Israeli tanks enter Gaza 'in deepest incursion for years'

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Israeli forces entered Gaza City in the early hours of this morning with Palestinian officials claiming the incursion was the deepest for two years.

Israeli forces entered Gaza City in the early hours of this morning with Palestinian officials claiming the incursion was the deepest for two years.

Witnesses claimed the forces rolled into the central Talalhawa neighbourhood, in an area where the headquarters of the Palestinian Preventive Security and the studios of Palestinian state television are located. The Israeli army refused to comment.

Troops also swept into the neighbourhood of Sabra, which is home to many members of the militant Palestinian group Hamas, including its spiritual leader, Sheikh Ahmed Yassin.

Yesterday soldiers backed by tanks and helicopter gunships had stormed back into Nablus. Palestinians were seen being rounded up by the soldiers. The men were ordered to stand in a line facing a wall and the women were ordered to sit on the ground. The Israeli army said 30 wanted militants had been arrested. The Israeli authorities said the incursion was a response to the murder of five people in a kibbutz on Sunday, including two children and their mother as she read them a bedtime story, by a suspected Palestinian gunman. The army said it believed that the order for the killings came from militants in Nablus.

About 100 tanks entered the city in the early-morning darkness, according to witnesses. Soldiers were firing in the air as they advanced. Most of the operation appeared to be centred on the Casbah area of the Old City, a maze of narrow lanes that was sealed off by the soldiers. Explosions could be heard coming from the area, witnesses said, apparently the sound of soldiers blowing open doors, and there were sporadic exchanges of gunfire, but there were no reports of casualties by last night.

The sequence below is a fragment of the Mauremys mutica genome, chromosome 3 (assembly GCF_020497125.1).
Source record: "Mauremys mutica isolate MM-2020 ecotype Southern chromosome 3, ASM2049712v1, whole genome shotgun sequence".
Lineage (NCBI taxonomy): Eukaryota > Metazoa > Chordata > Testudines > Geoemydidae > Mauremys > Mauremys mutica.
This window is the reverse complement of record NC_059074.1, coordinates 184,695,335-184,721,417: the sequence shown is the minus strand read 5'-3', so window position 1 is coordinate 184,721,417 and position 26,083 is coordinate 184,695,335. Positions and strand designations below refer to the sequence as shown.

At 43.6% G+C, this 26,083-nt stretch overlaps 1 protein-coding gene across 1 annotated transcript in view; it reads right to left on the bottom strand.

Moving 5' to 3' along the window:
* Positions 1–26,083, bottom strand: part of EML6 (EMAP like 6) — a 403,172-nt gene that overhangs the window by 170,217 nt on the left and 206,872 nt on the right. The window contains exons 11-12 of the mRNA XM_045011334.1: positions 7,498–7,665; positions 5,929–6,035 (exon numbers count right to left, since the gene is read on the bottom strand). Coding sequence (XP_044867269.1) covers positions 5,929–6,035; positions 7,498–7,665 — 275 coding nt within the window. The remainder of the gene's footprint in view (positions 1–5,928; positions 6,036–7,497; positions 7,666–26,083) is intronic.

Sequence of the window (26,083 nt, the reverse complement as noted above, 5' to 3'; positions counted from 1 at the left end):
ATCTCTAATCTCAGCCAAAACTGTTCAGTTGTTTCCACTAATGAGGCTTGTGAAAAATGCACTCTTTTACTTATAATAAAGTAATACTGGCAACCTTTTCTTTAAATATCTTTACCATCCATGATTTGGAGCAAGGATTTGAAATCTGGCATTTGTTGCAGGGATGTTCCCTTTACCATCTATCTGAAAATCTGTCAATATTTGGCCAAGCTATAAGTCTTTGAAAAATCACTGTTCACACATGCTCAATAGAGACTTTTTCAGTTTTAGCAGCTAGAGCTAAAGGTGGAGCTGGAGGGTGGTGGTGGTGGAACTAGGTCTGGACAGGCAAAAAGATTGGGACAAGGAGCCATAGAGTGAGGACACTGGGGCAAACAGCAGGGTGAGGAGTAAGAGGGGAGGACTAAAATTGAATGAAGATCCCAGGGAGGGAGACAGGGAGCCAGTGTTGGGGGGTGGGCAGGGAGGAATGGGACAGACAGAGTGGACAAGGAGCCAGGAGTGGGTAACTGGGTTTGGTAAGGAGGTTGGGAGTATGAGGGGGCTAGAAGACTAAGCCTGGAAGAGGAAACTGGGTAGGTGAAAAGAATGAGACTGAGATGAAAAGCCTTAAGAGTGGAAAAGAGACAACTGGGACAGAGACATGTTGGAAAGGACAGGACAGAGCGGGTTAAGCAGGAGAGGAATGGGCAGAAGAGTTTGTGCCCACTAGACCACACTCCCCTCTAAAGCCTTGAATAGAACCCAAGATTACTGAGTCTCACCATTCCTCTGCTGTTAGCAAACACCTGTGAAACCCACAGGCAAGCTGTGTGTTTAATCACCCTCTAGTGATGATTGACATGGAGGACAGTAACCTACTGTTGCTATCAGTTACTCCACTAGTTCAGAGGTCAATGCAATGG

So the misery continues in Nablus. The tanks were already on the city streets ­ but not in these numbers. Many of the historic buildings of the Old City are in ruins, demolished by the Israeli army in April. The city spent months living under an almost constant curfew. More recently, desperate to return to work, local people began to defy the curfew en masse, children walking to school past the barrels of tanks.

In April, several members of a single family were crushed to death when Israeli soldiers demolished their house while they were still inside. The signs yesterday were that the Israeli authorities want to avoid the international condemnation they came under then, and were treading a little more carefully. There was little sign of heavy resistance from militants, of the sort that led to street-to-street fighting in April.

But there will be immediate fears for those who were detained yesterday. Human rights groups have documented extensive evidence that Palestinians detained seven months ago were tortured and subjected to degrading treatment. Hundreds of detainees are already being held in prison.

Residents of the city, speaking by mobile phone, said there had initially been gunfights, but that the situation had quietened. They said they had already stockpiled food in the expectation of a new incursion. Hassan Shakhshir, a pharmacist, said the soldiers had taken over his house and ordered him and his family to stay in two rooms.

Israeli media reported yesterday that, despite the claim that this operation was a response to the Kibbutz Metzer murders, it was already being planned before they took place. The operation is apparently modelled on a recent incursion into Jenin.

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